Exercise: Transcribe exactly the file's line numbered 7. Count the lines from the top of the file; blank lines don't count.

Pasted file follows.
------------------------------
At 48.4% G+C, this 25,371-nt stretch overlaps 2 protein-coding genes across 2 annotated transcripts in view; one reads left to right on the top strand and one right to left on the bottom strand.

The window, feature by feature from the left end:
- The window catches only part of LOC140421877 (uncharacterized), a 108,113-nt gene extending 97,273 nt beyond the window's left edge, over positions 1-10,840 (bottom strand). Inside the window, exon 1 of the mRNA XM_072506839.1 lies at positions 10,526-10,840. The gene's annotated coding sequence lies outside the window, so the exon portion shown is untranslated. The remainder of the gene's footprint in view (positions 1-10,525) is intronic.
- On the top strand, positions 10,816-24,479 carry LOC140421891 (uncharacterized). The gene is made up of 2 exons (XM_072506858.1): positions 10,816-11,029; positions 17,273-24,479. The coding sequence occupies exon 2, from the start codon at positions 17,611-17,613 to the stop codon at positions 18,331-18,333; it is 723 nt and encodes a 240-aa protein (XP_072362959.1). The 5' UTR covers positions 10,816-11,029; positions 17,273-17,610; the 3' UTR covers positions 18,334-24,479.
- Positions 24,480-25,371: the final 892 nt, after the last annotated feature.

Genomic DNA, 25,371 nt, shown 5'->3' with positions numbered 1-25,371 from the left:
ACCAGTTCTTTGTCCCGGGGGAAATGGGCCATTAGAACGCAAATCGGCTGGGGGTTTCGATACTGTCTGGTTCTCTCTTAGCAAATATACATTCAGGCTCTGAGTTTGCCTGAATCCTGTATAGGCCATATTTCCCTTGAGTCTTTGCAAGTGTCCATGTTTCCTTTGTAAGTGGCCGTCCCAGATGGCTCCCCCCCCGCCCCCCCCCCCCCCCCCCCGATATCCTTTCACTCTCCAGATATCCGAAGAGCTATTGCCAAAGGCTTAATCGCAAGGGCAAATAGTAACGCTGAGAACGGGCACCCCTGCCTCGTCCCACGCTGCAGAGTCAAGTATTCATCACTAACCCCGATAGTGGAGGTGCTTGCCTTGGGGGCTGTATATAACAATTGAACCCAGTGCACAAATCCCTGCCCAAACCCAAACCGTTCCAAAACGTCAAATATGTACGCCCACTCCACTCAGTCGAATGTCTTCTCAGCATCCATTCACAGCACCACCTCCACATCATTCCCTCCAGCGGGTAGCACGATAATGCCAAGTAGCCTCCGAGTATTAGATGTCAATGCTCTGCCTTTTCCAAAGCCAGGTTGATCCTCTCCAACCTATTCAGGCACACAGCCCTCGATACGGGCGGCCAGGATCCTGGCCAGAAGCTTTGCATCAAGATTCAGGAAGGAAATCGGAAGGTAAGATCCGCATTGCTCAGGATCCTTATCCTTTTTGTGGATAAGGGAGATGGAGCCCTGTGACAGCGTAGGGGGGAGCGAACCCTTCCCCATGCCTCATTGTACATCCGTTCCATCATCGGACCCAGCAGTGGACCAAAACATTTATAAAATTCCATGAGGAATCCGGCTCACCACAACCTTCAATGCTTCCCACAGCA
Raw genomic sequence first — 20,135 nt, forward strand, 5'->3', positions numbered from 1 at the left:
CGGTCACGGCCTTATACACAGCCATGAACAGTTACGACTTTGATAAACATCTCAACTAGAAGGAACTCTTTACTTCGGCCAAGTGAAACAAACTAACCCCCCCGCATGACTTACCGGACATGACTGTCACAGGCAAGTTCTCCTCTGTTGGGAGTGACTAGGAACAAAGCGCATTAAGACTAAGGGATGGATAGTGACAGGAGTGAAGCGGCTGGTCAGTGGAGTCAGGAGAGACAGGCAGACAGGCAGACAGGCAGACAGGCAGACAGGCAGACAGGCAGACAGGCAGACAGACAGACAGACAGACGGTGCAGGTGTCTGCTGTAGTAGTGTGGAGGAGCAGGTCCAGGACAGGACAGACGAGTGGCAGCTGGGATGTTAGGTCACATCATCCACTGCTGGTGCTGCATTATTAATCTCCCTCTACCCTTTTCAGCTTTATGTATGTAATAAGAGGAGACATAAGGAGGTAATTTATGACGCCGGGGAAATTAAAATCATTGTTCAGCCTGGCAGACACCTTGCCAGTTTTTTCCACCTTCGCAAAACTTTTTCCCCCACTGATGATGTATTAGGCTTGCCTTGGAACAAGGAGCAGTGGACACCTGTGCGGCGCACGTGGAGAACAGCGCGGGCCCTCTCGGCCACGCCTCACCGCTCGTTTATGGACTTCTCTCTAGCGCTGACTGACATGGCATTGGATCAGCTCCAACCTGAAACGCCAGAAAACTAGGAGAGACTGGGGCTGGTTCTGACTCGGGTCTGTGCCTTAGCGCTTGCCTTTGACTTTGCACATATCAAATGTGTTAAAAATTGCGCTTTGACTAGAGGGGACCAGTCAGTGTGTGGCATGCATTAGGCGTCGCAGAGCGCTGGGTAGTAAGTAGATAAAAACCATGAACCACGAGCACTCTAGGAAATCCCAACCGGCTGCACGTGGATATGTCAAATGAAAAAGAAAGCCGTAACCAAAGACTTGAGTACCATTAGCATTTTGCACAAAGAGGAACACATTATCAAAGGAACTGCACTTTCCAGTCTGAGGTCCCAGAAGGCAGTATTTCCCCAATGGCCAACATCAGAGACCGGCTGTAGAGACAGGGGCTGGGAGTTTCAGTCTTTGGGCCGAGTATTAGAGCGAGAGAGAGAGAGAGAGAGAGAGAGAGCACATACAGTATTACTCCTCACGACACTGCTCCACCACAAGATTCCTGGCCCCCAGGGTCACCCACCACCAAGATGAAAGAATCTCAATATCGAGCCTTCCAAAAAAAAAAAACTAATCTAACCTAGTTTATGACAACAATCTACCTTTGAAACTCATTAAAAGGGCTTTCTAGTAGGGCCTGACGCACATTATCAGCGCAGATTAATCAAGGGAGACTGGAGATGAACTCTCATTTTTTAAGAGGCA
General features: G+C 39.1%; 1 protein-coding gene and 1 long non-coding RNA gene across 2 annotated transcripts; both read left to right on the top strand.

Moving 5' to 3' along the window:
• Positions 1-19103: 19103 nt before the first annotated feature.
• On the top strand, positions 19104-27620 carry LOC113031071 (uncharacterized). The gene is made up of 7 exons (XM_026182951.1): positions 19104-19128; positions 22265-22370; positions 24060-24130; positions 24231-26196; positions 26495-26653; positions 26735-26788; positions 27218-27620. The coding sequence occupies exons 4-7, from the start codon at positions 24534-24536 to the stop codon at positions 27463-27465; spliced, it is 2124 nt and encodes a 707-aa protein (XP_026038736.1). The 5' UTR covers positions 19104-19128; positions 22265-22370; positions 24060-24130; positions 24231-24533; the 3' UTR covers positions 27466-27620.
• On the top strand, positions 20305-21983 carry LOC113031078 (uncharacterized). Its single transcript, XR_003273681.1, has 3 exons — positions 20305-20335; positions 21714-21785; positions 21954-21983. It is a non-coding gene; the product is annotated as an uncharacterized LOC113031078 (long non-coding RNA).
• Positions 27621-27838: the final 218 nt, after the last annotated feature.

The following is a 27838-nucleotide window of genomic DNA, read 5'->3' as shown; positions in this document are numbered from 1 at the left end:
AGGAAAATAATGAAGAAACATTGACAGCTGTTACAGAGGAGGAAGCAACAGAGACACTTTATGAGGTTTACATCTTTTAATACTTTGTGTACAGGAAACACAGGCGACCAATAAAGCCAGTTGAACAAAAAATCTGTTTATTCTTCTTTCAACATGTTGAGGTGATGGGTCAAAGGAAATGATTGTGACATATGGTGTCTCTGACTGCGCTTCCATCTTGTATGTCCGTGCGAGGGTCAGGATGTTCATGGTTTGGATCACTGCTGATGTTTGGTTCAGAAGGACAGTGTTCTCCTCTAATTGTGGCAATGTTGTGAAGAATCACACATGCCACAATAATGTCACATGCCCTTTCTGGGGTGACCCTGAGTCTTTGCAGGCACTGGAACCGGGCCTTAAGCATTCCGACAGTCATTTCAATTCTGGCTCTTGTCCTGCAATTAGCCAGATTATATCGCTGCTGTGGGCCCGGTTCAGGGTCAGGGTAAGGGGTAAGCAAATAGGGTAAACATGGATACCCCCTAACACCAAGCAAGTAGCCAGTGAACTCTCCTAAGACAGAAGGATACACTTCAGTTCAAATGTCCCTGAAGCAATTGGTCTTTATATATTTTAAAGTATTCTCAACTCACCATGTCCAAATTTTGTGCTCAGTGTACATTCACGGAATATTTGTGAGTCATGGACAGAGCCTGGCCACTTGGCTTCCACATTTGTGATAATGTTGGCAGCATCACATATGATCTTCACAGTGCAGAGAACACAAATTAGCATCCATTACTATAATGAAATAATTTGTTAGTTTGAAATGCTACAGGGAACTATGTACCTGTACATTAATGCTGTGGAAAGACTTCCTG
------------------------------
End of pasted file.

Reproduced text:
ACCAGTTCTTTGTCCCGGGGGAAATGGGCCATTAGAACGCAAATCGGCTGGGGGTTTCGATACTGTCTGGTTCTCTCTTAGCAAATATACATTCAGGCTCTGAGTTTGCCTGAATCCTGTATAGGCCATATTTCCCTTGAGTCTTTGCAAGTGTCCATGTTTCCTTTGTAAGTGGCCGTCCCAGATGGCTCCCCCCCCGCCCCCCCCCCCCCCCCCCCGATATCCTTTCACTCTCCAGATATCCGAAGAGCTATTGCCAAAGGCTTAATCGCAAGGGCAAATAGTAACGCTGAGAACGGGCACCCCTGCCTCGTCCCACGCTGCAGAGTCAAGTATTCATCACTAACCCCGATAGTGGAGGTGCTTGCCTTGGGGGCTGTATATAACAATTGAACCCAGTGCACAAATCCCTGCCCAAACCCAAACCGTTCCAAAACGTCAAATATGTACGCCCACTCCACTCAGTCGAATGTCTTCTCAGCATCCATTCACAGCACCACCTCCACATCATTCCCTCCAGCGGGTAGCACGATAATGCCAAGTAGCCTCCGAGTATTAGATGTCAATGCTCTGCCTTTTCCAAAGCCAGGTTGATCCTCTCCAACCTATTCAGGCACACAGCCCTCGATACGGGCGGCCAGGATCCTGGCCAGAAGCTTTGCATCAAGATTCAGGAAGGAAATCGGAAGGTAAGATCCGCATTGCTCAGGATCCTTATCCTTTTTGTGGATAAGGGAGATGGAGCCCTGTGACAGCGTAGGGGGGAGCGAACCCTTCCCCATGCCTCATTGTACATCCGTTCCATCATCGGACCCAGCAGTGGACCAAAACATTTATAAAATTCCATGAGGAATCCGGCTCACCACAACCTTCAATGCTTCCCACAGCA